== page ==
Indianapolis’ Democratic Mayor Joe Hogsett and his Republican challenger Jefferson Shreve sparred during this election’s first mayoral debate Sunday night on issues ranging from food deserts to policing.

Organized by the African American Coalition of Indianapolis, the debate was livestreamed by the Indianapolis Recorder and Radio One with the intention of allowing the candidates to lay out their respective plans for supporting and uplifting the Black community.

In the first mayoral election after the nationwide racial justice protests of 2020, which included protests in Indianapolis, race issues have featured prominently in many voters’ minds.

Here are the takeaways.

Hogsett, Shreve made pitch to Black voters

The moderators indicated that many people have found it hard to distinguish between Hogsett and Shreve.

“I’m the one with the busted lip,” Hogsett joked, pointing to the split lip he was sporting after a fall earlier this week required him to get stitches and miss events until Saturday.

Hogsett highlighted the diverse leadership in his administration, including two deputy mayors who are women of color, Judith Thomas and Lauren Rodriguez, plus the construction of a new Community Justice Campus, increased police accountability and the creation of the first chief diversity officer role.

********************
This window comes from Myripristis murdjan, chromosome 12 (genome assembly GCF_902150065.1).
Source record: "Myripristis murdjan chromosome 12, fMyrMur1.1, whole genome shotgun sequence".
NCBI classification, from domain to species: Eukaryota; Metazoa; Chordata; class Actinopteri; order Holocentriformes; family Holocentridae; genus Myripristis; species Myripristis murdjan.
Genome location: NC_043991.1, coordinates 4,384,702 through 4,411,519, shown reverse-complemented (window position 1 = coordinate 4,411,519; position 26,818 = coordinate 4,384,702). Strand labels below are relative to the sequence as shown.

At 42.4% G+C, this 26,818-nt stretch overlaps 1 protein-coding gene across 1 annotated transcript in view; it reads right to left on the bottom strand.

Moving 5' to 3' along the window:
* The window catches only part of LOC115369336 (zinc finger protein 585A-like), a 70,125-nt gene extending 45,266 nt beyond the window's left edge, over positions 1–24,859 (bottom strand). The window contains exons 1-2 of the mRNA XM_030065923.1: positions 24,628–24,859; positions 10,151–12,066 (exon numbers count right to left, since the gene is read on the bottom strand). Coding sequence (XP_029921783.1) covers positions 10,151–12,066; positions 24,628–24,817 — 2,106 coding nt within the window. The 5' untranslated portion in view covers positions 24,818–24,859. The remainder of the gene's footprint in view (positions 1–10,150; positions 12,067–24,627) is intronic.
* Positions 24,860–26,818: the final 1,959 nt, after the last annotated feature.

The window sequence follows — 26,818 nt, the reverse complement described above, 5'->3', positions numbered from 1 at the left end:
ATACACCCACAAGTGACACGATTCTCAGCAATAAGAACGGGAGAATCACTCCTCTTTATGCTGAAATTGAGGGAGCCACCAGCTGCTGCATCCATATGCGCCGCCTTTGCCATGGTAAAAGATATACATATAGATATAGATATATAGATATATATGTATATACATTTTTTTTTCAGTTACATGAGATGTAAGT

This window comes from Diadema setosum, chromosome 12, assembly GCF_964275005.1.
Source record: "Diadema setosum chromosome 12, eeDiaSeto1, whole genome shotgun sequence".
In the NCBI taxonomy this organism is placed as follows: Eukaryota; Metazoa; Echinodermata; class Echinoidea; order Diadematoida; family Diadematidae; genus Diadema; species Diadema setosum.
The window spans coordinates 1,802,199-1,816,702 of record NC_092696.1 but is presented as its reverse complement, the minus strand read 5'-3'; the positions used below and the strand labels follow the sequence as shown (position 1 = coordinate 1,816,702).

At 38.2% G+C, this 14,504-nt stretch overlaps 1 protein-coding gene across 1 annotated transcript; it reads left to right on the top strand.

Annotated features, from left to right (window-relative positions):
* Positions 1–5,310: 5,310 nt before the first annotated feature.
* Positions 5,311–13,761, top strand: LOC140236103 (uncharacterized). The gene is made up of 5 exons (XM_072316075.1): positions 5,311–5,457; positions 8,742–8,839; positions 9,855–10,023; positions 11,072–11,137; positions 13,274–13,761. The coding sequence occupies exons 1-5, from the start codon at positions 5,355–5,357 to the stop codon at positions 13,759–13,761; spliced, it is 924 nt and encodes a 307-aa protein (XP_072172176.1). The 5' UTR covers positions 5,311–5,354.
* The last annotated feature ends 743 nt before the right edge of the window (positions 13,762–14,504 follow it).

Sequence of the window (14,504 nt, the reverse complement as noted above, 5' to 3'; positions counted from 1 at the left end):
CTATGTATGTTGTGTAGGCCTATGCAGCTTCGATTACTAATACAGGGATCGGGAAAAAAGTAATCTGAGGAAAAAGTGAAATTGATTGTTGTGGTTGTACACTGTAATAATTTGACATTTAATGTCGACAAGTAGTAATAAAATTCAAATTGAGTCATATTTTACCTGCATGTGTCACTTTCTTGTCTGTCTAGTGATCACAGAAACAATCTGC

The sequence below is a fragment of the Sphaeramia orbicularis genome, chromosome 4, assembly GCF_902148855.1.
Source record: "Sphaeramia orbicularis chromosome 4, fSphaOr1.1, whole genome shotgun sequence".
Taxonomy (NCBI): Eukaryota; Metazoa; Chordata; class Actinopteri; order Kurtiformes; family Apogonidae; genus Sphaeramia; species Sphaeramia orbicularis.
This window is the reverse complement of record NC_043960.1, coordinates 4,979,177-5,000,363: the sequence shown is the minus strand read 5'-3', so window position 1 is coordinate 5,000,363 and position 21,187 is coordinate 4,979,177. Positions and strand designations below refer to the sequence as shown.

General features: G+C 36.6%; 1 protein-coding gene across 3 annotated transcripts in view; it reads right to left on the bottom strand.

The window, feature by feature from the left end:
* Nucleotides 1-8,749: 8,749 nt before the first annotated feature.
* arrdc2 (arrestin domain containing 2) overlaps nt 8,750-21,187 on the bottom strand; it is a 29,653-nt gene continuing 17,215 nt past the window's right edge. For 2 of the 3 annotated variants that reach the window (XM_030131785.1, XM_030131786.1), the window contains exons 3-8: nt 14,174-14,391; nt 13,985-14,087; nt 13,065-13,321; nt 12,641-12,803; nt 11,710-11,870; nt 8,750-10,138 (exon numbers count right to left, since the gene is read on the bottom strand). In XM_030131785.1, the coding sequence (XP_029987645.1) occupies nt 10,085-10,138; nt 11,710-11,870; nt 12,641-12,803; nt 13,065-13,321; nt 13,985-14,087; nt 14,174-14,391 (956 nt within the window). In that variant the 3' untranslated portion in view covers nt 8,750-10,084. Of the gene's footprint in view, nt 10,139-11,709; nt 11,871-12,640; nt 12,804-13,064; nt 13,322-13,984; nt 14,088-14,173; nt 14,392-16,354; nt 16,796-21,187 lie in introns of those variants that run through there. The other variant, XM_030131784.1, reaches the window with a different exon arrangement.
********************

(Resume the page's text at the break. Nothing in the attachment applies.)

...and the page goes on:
“I can promise you going backward is not our destiny,” he said.

Shreve promised increased minority business participation, anti-displacement plans, incentives to combat food deserts, enhanced public safety without over policing, a new approach to mental health crises and increased youth mentorship.

“I’ll be accountable for my actions 24/7,” Shreve said.

Policing and the Black community

Hogsett said the Indianapolis Metropolitan Police Department has made it a priority to go into the community to recruit Black, Latinx, women and other people of diverse backgrounds so that the department looks like the city they are sworn to protect, as well as to improve the relationship between police and the Black community.

“Too many of our neighborhoods feel as though they are policed and not protected and served. We’ve got to change that mindset.”

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Shreve said that IMPD must have enough bench strength to conduct true community policing and become a part of neighborhoods and not just show up when violence happens.

He said he plans to raise veteran officer salaries to recruit more diverse officers.

Increasing police accountability and transparency

Police interactions have been a source of concern in the community. The Concerned Clergy of Indianapolis called on Police Chief Randal Taylor to resign after a Black motorist stopped for a traffic violation and was fatally shot running away from an officer in August. A total of 11 people have been shot by police in the first nine months of they year, all but one Black. Two police officers also have been shot.

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Hogsett said that his administration’s record on police accountability and transparency is unprecedented and has made it a critical issue, working with the African American Coalition of Indianapolis to do so.

He cited how his administration required for the first time for officers to wear body cameras, created the first Use of Force policy, and is in the process of budgeting for dashboard cameras to increase police transparency.

Shreve said the use of technology is an enabling tool that Indianapolis has been too slow to adopt and he would accelerate that, questioning why dashboard cameras have not yet been implemented. He said he once served on the police body camera commission.